• Sat. Apr 13th, 2024

Noise pollution dampens pickleball popularity

Unless measures are put in place from the very beginning, the growth and popularity of pickleball will experience the same challenges as have been witnessed with padel.

Pickleball is an indoor or outdoor racket/paddle sport where either two players or two couples hit a perforated hollow plastic ball over a 0.91 m net. They use solid-faced paddles on a court that is roughly the size of a doubles badminton court.

In 2021, 2022 and 2023, the sport was named the fastest-growing sport in the United States by the Sports and Fitness Industry Association, with over 4.8 million players.

The growth in the number of pickleball courts being installed has been met by an increase in complaints about noise pollution.

It has even forced the local authorities of the Canadian capital, Ottawa, to withdraw permission for a local tennis club to play outdoor pickleball at its Centennial Park.

According to CBC News, nearby residents complained about the penetrating sound of players’ paddles and hard plastic balls. With its permission revoked, Manotick Tennis Club has decided to convert its four pickleball courts back to the one tennis court it sacrificed in 2018 to facilitate the new sport.

CBC News quoted local resident Scott Shannon saying that “It’s about 10 times as loud as tennis.”

Money spinner

Like padel, pickleball is viewed as a way to attract new members and to generate additional income. The younger generation in particular enjoy the pace of both games rather than the pace often experienced in tennis, while the increased footfall often guarantees more revenue to clubs. Where a tennis court can accommodate a maximum of four players (when playing doubles), the four pickleball courts that can be installed on the same footprint mean up to 16 people can be accommodated at a time.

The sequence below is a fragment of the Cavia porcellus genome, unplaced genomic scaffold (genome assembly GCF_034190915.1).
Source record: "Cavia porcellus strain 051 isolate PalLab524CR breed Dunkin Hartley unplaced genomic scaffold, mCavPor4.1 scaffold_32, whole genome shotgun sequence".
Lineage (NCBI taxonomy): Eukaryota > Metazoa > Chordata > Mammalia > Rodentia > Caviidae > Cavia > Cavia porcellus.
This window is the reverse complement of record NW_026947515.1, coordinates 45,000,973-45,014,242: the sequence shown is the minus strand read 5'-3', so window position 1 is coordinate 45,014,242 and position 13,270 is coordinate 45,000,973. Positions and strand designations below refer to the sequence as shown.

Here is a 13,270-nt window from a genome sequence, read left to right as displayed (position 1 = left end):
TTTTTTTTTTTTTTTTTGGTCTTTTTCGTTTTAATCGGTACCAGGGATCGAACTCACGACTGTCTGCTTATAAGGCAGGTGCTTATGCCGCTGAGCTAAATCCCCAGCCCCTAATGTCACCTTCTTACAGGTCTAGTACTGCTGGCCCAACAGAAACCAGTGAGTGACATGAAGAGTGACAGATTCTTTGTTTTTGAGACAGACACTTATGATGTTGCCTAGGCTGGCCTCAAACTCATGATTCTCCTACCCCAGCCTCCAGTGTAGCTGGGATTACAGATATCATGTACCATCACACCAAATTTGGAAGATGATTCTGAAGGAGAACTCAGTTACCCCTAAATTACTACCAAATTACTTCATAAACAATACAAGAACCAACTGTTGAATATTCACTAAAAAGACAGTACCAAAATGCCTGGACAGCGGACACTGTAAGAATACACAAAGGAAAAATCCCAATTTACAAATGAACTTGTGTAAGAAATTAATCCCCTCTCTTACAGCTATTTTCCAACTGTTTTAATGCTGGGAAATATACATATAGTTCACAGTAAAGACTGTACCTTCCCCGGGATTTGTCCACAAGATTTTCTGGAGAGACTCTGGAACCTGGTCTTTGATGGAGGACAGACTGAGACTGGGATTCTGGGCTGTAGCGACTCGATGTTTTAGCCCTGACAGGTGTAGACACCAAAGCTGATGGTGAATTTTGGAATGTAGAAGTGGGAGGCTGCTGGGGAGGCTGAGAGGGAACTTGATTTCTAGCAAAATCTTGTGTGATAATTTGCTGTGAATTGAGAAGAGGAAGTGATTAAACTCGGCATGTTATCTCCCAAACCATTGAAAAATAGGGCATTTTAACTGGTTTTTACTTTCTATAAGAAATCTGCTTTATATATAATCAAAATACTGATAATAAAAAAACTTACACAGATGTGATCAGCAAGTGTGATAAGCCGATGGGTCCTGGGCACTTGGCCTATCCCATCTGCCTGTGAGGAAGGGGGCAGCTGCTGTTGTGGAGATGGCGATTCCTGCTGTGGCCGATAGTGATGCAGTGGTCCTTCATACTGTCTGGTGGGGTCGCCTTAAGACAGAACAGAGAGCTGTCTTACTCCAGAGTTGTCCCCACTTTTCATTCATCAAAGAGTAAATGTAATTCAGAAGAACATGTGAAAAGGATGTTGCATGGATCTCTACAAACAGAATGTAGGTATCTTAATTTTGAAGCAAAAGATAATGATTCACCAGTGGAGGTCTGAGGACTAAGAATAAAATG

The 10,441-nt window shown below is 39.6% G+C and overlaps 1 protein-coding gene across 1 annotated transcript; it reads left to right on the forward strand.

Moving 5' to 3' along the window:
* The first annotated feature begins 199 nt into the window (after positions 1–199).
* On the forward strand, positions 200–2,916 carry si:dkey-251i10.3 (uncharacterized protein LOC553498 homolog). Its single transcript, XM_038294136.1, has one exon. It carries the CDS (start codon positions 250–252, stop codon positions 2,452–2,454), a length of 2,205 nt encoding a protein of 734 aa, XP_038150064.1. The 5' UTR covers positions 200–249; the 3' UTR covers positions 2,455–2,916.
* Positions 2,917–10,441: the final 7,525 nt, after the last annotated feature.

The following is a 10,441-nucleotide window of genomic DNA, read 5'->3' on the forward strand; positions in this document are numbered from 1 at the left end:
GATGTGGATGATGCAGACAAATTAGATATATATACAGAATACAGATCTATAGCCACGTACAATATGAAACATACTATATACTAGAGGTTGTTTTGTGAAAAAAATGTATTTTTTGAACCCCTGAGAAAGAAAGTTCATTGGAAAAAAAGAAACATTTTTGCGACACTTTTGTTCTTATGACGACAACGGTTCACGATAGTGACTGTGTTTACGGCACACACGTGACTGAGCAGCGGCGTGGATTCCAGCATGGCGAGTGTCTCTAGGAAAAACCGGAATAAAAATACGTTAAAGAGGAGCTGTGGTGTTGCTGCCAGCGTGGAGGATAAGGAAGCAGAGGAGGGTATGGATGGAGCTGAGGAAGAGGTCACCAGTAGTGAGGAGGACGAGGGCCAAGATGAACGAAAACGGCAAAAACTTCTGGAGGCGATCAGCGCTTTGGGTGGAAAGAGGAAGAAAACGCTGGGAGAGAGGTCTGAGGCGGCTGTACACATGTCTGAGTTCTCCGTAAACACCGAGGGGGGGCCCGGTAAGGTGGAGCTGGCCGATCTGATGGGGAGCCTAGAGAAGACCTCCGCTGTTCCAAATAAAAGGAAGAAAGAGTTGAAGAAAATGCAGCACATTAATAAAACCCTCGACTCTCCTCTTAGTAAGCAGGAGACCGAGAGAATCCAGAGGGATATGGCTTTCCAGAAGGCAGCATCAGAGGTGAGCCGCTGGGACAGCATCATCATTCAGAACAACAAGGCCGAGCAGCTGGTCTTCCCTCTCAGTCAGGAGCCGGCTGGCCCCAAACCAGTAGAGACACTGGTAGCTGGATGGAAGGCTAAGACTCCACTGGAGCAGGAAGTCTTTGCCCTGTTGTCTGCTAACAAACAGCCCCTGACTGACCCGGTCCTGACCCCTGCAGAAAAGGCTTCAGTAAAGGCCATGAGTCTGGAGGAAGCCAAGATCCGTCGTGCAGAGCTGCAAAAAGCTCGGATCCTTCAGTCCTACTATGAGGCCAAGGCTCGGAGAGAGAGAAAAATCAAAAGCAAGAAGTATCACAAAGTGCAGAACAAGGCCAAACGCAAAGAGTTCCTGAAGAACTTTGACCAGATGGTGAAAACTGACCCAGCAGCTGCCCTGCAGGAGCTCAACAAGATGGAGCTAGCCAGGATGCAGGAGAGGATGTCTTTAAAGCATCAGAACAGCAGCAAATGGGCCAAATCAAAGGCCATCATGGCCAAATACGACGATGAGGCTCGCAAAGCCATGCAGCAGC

Over and above more income from membership fees, the likelihood of more people consuming food or drinks at the bar means more revenue from the sale of food and beverages.

In the case of Manotick Tennis Club, they saw their membership jump from about 450 to 825, while they actually had their sights on 600.

Noise pollution standards

While the excitement of up to 16 active players already means an increase in noise compared to a standard tennis court, the rackets used for both padel and pickleball increase the noise even more. In the case of pickleball, the plastic ball hitting the padel racket is also considered a nuisance.

This has prompted the authorities in the Netherlands to draft a standard for acceptable noise levels from a padel court. The standard is discussed in this article.

 

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